Similarly, after the 1980 Summer Olympics, Russia was invited to also host the Paralympics that same year. As a response, officials noted that disability sport was not well-developed and passed the opportunity blatantly by simply denying the existence of such citizens – “There are no invalids in the USSR!”

 

This was paired with the rejection of an able-bodied South African team to compete in the Olympic Games that year, due to the racist ideals in Moscow at the time. As well as the disregard of Paralympians and their rights, the Olympics struggled with equal integration of female athletes of which was put into place in the 1900 Summer Olympics in France. Although this was a great achievement for women’s rights, female athletes still suffered gravely from public opinions based around appearance and function and were still prohibited from some events. When women were first permitted to compete in track and field events 28 years later in the Netherlands, the public (- assuming it was mostly male-dominated) complained, saying that the sight of the women exhausted at the end of a race was “too disturbing”, “a pitiful spectacle; to see these girls tumble down like dead sparrows” and that “this distance is far too strenuous for women.” Following the 1928 Games, women were no longer allowed to compete in races longer than 200m until 1960.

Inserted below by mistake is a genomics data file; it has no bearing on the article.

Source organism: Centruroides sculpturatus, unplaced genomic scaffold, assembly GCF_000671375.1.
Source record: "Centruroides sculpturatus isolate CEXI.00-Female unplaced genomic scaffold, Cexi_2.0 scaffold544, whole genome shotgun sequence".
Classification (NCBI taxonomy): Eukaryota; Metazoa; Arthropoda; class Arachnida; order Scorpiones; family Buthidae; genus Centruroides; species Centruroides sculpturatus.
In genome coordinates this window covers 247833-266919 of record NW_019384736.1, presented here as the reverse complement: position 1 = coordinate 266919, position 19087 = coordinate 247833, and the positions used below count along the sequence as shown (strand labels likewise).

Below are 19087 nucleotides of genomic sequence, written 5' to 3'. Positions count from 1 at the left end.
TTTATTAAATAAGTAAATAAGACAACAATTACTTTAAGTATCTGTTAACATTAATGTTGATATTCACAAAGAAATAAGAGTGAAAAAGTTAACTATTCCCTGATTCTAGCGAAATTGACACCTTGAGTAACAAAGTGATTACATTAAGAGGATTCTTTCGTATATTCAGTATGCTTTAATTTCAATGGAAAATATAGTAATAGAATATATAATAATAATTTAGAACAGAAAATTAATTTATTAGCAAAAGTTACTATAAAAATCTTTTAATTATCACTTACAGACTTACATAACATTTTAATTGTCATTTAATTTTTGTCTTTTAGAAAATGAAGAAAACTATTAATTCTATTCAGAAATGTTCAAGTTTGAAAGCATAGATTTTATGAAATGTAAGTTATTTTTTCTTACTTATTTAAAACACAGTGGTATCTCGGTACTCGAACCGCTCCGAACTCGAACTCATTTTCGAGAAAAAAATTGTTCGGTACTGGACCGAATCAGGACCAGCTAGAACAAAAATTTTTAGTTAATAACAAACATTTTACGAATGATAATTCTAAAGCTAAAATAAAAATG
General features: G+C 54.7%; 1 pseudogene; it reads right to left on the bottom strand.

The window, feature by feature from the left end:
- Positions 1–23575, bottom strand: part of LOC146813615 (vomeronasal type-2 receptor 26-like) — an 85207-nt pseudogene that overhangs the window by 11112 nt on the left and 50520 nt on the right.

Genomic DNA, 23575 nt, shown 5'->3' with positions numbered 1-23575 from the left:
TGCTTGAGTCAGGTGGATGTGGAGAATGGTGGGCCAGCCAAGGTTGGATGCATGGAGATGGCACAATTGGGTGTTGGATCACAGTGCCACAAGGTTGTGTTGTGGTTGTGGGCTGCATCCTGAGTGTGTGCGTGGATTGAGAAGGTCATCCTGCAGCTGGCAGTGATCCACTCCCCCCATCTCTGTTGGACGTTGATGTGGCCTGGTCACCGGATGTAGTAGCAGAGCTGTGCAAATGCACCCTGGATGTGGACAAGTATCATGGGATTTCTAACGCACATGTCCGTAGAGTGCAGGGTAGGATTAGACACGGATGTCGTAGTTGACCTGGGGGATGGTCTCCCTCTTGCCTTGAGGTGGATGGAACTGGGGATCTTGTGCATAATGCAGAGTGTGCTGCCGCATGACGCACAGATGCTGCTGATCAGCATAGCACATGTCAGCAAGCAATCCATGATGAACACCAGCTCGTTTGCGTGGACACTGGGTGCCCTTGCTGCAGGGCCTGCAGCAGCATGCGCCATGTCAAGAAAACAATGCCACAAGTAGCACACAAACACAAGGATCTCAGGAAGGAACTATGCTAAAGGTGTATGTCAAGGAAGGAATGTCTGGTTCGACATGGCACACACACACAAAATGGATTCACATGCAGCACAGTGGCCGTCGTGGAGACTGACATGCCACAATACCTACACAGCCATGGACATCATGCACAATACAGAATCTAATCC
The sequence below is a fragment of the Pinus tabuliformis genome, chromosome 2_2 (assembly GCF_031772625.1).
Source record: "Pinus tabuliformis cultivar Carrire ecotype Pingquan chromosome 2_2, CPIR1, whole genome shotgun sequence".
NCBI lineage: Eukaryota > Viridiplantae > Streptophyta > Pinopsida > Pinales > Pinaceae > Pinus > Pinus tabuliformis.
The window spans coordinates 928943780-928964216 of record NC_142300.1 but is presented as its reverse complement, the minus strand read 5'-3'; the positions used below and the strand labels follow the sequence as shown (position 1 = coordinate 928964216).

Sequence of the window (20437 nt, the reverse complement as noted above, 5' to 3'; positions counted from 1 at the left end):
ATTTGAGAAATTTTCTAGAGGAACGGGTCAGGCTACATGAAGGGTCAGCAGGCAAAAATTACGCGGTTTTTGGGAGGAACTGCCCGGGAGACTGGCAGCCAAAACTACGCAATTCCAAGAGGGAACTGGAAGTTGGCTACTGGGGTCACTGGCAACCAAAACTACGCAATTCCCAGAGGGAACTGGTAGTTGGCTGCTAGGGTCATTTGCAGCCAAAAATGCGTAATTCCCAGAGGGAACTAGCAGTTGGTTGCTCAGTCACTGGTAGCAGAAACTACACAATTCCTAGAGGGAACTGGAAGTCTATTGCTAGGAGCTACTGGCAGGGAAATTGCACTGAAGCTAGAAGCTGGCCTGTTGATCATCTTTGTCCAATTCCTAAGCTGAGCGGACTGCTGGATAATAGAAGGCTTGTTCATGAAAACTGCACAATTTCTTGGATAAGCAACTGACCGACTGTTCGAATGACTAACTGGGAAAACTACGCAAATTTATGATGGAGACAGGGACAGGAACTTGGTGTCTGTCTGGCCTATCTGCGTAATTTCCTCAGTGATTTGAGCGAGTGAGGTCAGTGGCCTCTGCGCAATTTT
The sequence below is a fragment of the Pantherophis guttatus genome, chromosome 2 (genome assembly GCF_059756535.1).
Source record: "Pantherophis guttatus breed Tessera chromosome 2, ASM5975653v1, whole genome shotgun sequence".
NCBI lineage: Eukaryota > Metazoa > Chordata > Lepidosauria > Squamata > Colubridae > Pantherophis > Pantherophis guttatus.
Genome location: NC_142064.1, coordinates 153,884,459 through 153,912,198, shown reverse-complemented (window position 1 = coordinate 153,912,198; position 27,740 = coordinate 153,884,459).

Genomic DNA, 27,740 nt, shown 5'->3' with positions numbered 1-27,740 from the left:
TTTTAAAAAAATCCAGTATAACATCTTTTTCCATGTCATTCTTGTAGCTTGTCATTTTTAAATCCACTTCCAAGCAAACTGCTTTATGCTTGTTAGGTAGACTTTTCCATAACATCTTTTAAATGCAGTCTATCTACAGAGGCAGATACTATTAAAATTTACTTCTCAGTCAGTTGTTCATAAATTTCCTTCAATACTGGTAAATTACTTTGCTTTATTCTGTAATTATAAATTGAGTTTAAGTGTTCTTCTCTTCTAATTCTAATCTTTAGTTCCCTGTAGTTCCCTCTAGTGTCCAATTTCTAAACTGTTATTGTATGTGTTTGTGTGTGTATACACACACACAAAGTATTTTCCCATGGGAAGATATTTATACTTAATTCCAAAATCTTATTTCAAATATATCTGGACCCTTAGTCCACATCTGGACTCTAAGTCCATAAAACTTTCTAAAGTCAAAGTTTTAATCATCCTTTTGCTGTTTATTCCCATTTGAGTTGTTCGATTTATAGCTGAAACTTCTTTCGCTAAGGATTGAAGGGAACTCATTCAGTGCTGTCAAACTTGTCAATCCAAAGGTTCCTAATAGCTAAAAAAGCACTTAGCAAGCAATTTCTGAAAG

Although racism and sexism within the Olympics doesn’t apply directly to the rights of Paralympians; the importance of aesthetic and what is ideal in accordance to political and public demand still runs deeply through the foundations of this worldwide sporting event. The rights of people and their vision of equality is yet to be integrated into the intentions of the Olympic Games – and in my opinion will remain ‘off topic’ only until there is some direct push to recognise the unifying effects of sport and to stop utilising the Games’ commercial and political advantages for some sort of gain.

 

I believe the Paralympics should occur within the 2 weeks of the Olympic Games and that they should share one label. There is no reason as to why Paralympians cannot utilise the same stadiums, receive the same coverage, and in turn potentially boost the interest and excitement around such events. Throughout the history of the Olympics, the way in which it is held and put forth to the public eye, immensely influences the way in which it is consumed and regarded. To use this power in a way that highlights the integrity, perseverance, resilience and courage of both able-bodied and disabled athletes, would mean a great shift in the way we see global sports and a revaluation of the people we look up to and celebrate.

 

In a now modern world, the Games rely heavily on its generation of money through major corporations and sponsors as well as the influx of tourism – so redefining issues that have seemingly been ‘pushed under the rug’ and drowned by finance and globalisation seems far-fetched. However, with most of the world always listening and the internet as a communicative tool, employing its influence for significant change could make things progress a lot quicker than they have in the past. It’s well past the time for the re-definition of sports and to refocus our intentions towards the unifying effects of ignoring race, sex and appearance – and to just compete.